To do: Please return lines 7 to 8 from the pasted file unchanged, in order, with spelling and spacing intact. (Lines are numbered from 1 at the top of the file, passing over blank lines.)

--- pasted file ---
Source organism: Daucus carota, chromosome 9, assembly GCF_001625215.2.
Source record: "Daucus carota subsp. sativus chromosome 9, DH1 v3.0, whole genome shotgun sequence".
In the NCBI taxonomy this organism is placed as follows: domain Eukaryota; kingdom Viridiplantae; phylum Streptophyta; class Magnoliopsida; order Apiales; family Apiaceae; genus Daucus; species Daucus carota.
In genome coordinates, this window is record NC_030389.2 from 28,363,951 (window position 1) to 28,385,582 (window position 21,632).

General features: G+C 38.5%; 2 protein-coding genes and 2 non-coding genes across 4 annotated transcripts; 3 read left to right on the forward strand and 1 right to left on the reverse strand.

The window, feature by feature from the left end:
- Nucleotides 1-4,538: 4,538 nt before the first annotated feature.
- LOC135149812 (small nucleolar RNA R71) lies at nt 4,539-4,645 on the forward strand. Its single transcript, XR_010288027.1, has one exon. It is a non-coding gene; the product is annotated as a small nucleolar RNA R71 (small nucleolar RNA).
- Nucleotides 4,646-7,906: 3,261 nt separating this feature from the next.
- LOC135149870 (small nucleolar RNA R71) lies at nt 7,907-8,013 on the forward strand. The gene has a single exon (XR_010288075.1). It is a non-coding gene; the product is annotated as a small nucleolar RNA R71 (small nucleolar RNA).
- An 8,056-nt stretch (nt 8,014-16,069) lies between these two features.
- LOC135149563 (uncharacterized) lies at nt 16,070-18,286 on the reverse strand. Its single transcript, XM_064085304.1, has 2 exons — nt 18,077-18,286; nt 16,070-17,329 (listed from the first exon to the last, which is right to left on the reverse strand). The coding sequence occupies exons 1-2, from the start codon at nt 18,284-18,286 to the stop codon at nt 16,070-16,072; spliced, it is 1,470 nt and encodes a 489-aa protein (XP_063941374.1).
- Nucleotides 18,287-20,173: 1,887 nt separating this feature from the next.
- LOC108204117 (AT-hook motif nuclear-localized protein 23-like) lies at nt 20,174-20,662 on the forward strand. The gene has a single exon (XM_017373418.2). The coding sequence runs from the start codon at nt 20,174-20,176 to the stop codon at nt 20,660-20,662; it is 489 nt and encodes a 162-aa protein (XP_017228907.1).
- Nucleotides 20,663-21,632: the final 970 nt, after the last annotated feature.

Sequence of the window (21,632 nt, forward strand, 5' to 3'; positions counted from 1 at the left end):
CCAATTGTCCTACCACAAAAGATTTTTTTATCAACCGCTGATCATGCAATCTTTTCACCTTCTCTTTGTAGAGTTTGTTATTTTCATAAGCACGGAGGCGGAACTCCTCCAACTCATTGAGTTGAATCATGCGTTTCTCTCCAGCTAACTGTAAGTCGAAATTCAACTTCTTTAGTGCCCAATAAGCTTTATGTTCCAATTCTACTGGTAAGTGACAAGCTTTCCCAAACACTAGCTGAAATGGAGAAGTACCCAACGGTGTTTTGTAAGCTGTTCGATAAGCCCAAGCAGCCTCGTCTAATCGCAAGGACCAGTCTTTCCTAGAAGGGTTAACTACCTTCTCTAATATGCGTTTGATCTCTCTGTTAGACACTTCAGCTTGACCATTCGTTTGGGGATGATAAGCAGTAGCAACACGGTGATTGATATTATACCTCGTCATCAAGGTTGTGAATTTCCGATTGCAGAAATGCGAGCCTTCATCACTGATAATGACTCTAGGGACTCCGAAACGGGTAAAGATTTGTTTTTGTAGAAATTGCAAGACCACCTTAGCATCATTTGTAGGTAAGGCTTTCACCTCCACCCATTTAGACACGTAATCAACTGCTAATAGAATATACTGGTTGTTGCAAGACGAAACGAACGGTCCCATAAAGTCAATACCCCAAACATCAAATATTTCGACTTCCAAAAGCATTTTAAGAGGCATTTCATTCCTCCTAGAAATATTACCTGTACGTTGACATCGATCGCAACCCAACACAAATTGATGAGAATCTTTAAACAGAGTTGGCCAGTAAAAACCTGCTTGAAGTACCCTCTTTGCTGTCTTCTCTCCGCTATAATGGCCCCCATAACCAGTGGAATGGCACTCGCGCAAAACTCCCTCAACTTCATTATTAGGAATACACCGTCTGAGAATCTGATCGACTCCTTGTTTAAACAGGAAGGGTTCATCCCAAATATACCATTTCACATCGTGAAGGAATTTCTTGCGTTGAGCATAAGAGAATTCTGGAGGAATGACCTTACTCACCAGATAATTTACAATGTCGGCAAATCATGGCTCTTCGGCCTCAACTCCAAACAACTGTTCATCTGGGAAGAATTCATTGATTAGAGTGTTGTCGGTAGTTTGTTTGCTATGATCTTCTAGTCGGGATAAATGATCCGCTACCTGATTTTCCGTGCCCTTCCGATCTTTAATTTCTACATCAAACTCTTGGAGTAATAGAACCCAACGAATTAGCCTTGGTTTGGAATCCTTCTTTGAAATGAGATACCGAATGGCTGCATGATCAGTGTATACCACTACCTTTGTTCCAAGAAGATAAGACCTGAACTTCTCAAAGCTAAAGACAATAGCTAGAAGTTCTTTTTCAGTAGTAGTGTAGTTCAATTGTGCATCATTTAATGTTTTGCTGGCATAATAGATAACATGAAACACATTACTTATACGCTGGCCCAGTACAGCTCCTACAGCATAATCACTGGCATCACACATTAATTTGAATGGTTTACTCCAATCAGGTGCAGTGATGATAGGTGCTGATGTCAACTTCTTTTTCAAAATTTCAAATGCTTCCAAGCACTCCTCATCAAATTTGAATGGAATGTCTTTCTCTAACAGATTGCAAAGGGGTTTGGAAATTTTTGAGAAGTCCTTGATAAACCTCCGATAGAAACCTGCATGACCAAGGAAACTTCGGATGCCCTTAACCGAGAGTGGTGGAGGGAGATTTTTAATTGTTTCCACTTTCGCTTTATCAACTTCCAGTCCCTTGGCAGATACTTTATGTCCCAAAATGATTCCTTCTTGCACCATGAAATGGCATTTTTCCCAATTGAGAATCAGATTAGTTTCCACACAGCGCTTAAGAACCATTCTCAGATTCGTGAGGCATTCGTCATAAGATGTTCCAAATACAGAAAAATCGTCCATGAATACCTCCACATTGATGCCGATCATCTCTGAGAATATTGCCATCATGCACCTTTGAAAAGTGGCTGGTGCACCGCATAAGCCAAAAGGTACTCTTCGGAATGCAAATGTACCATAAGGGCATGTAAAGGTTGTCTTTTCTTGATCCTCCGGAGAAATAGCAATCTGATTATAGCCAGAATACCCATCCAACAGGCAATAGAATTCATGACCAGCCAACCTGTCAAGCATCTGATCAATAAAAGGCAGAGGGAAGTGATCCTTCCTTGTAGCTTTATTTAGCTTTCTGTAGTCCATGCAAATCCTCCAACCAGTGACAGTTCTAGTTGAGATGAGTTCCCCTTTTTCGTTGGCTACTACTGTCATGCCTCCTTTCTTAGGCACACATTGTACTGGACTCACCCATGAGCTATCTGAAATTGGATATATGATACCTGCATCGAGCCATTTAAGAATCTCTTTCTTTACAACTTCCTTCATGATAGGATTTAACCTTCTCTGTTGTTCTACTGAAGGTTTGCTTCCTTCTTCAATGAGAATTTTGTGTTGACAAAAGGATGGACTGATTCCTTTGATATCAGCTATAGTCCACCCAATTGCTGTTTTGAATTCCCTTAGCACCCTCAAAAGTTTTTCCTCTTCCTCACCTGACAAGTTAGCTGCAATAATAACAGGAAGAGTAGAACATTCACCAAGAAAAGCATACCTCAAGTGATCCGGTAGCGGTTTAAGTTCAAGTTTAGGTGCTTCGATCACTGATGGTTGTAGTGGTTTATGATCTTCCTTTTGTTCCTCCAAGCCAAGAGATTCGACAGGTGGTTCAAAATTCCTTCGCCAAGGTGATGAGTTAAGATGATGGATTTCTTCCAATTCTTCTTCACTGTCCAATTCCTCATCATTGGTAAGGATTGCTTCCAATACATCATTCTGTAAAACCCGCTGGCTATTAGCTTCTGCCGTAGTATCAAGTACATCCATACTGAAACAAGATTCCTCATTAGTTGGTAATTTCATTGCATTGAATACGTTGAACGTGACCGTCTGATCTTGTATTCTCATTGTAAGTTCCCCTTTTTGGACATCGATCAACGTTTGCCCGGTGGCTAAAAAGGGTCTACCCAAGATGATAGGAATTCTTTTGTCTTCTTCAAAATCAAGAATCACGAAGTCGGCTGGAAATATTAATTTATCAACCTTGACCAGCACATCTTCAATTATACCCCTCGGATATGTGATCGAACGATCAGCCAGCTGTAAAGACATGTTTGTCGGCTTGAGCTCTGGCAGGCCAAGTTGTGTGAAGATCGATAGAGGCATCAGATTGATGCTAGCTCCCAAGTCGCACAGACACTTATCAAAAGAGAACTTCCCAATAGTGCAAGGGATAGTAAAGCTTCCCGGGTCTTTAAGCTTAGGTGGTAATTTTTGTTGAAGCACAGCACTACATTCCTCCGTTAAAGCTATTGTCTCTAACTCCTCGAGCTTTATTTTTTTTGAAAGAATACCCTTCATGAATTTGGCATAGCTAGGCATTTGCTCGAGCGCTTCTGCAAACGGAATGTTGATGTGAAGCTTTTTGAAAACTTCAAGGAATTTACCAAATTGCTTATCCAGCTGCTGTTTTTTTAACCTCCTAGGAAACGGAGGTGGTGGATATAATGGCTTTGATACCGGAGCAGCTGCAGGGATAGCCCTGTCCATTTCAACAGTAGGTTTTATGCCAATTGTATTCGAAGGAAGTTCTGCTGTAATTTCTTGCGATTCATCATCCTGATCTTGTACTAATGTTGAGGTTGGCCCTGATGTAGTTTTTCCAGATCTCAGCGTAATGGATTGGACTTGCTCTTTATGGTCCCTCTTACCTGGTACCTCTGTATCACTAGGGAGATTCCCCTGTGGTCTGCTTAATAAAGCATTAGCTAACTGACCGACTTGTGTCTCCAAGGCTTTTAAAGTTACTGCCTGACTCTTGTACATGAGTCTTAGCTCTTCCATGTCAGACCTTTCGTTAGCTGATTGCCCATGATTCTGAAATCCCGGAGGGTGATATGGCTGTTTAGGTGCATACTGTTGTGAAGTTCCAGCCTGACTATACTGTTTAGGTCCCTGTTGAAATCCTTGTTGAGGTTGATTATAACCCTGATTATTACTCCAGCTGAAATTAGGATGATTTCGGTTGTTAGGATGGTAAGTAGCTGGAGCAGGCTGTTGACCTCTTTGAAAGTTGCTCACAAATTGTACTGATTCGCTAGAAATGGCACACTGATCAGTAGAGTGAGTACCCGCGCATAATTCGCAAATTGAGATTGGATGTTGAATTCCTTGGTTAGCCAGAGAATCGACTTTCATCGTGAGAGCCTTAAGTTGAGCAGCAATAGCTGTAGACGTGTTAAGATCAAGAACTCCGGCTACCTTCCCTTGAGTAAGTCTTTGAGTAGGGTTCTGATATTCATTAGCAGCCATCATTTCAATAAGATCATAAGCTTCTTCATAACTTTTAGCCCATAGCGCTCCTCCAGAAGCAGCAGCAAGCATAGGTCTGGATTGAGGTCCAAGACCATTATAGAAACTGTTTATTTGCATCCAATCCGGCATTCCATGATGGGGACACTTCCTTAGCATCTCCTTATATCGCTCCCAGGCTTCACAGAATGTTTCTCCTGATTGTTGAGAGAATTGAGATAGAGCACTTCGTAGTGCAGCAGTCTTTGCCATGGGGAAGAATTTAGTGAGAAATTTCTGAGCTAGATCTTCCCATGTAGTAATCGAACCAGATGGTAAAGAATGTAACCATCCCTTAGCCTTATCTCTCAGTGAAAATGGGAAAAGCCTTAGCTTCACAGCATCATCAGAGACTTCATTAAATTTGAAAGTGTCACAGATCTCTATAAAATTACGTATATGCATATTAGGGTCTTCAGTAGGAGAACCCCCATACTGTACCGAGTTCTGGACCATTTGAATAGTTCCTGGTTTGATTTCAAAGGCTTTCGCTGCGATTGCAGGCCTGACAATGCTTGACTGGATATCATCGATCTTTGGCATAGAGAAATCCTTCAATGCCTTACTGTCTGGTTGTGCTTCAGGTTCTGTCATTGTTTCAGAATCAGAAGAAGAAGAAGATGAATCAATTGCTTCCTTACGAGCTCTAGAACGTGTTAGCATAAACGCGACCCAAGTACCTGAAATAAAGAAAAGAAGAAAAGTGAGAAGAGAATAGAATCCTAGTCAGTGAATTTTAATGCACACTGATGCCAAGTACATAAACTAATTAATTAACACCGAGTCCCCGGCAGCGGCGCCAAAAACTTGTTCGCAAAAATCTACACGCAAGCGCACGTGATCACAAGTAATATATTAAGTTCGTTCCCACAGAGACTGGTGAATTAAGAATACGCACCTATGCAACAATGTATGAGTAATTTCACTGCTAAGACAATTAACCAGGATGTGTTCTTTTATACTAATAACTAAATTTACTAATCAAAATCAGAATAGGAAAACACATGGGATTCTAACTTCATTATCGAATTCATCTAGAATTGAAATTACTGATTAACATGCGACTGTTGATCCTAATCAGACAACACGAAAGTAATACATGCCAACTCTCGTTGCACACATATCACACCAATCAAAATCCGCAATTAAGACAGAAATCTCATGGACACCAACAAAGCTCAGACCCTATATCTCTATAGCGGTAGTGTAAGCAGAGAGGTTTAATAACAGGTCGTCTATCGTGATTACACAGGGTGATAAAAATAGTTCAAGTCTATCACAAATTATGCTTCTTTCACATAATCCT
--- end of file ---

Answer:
- Nucleotides 1-4,538: 4,538 nt before the first annotated feature.
- LOC135149812 (small nucleolar RNA R71) lies at nt 4,539-4,645 on the forward strand. Its single transcript, XR_010288027.1, has one exon. It is a non-coding gene; the product is annotated as a small nucleolar RNA R71 (small nucleolar RNA).